- Recession avoided in 2019, but no rebound on the cards for 2020. At +0.6%, about half the rate for the Eurozone as a whole, German GDP grew at the slowest pace since the region’s sovereign debt crisis. We do not expect 2020 to bring much relief with GDP growth likely to slow marginally to a seasonally-adjusted +0.5%. Moreover the risk that Germany’s “golden” decade of uninterrupted economic growth – the longest period of expansion since reunification – will come to an end in 2020 remains on the table for now, given the cautious outlook for global trade and the automotive industry as well as lingering elevated political uncertainty over trade and Brexit.
- The subdued outlook for the German economy provides a glimpse of a “stranded” future. Europe’s economic powerhouse is struggling to keep up with structural change, putting it at risk of becoming a “stranded economy” with its long-standing competitive advantage in industry and in particular the car sector becoming obsolete. While the German economy remains highly innovative, it is increasingly struggling to leverage its potential, given the lack of even a basic digital infrastructure, a growing digital skills gap and inadequate start-up funding.
- But a “lost” decade for is not a done deal, yet. What is needed is a significant long-term investment plan focused on upgrading infrastructure, updating the education system, boosting research & development capabilities and creating a venture fund to co-invest in promising start-ups. But solely throwing money at the problem is not the solution. Instead the German economy’s digital catch-up initiative needs to be accompanied by a “simplification shock“ i.e. a notable reduction in red tape to allow for a better delivery of large-scale infrastructure projects, as well as to make life easier for corporates, particularly SMEs.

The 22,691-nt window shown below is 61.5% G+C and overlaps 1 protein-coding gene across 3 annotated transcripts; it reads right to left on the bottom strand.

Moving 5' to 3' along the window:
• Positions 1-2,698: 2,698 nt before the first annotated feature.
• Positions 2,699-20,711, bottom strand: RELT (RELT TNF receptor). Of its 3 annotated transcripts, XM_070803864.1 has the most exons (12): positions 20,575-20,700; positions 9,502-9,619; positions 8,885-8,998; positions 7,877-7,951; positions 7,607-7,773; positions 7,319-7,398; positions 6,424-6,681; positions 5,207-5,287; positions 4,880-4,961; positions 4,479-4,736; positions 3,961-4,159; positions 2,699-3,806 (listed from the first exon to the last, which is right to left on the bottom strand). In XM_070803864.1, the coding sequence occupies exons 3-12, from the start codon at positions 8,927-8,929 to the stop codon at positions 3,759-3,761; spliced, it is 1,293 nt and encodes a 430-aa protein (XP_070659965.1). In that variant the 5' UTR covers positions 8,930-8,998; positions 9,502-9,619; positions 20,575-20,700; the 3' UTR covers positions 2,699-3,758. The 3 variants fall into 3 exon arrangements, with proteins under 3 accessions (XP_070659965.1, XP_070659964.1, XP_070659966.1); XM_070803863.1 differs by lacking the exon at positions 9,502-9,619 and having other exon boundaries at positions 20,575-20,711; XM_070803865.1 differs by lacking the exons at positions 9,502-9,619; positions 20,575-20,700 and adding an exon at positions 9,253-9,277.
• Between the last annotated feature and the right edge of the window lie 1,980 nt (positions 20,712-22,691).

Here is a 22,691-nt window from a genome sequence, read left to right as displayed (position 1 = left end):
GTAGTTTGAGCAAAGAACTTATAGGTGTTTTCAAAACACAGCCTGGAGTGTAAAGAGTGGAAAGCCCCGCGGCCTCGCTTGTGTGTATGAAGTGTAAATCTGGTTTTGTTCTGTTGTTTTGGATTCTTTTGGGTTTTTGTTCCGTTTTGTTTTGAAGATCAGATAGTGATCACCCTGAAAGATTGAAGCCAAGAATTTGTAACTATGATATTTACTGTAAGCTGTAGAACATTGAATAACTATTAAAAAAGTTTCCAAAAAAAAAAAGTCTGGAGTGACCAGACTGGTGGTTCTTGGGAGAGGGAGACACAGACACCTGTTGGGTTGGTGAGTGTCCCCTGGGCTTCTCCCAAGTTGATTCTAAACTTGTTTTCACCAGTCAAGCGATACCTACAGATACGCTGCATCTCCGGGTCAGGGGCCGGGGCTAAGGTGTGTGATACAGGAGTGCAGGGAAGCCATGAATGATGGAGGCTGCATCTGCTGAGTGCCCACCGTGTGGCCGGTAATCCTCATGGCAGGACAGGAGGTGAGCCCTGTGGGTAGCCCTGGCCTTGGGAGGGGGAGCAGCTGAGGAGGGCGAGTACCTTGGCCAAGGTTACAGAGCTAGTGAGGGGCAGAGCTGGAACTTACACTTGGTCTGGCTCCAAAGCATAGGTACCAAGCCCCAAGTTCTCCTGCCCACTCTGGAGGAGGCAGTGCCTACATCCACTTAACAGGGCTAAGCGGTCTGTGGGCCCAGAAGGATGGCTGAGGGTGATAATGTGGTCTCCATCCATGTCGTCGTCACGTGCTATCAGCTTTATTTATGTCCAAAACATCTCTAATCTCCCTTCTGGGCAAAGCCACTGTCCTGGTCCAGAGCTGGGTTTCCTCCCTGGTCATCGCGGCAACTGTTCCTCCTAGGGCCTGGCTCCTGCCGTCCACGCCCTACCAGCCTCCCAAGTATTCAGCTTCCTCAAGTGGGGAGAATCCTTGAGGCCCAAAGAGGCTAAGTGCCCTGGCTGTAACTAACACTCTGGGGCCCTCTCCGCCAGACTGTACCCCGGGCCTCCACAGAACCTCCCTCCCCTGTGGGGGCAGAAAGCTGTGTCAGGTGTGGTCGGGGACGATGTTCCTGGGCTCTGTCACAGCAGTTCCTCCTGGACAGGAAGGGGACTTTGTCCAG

Recession avoided in 2019, but no rebound on the cards for 2020
After four consecutive years of strong economic growth above the potential rate, the high-flying German economy experienced a sharp deceleration in momentum in 2018. The combination of some key characteristics of Europe’s largest economy – including its export-dependence, geographic export concentration (China, Italy and account for almost 20% of exports) and large share of gross value added accounted for by industry – proved highly unfavorable in an environment of slowing global momentum and elevated political uncertainty. In addition, the dominance of the automotive sector turned from a core strength to major vulnerability, as production registered a marked setback, thanks to a homemade regulatory shock related to stricter emissions norms.
Figure 1: Germany real GDP (%, y/y)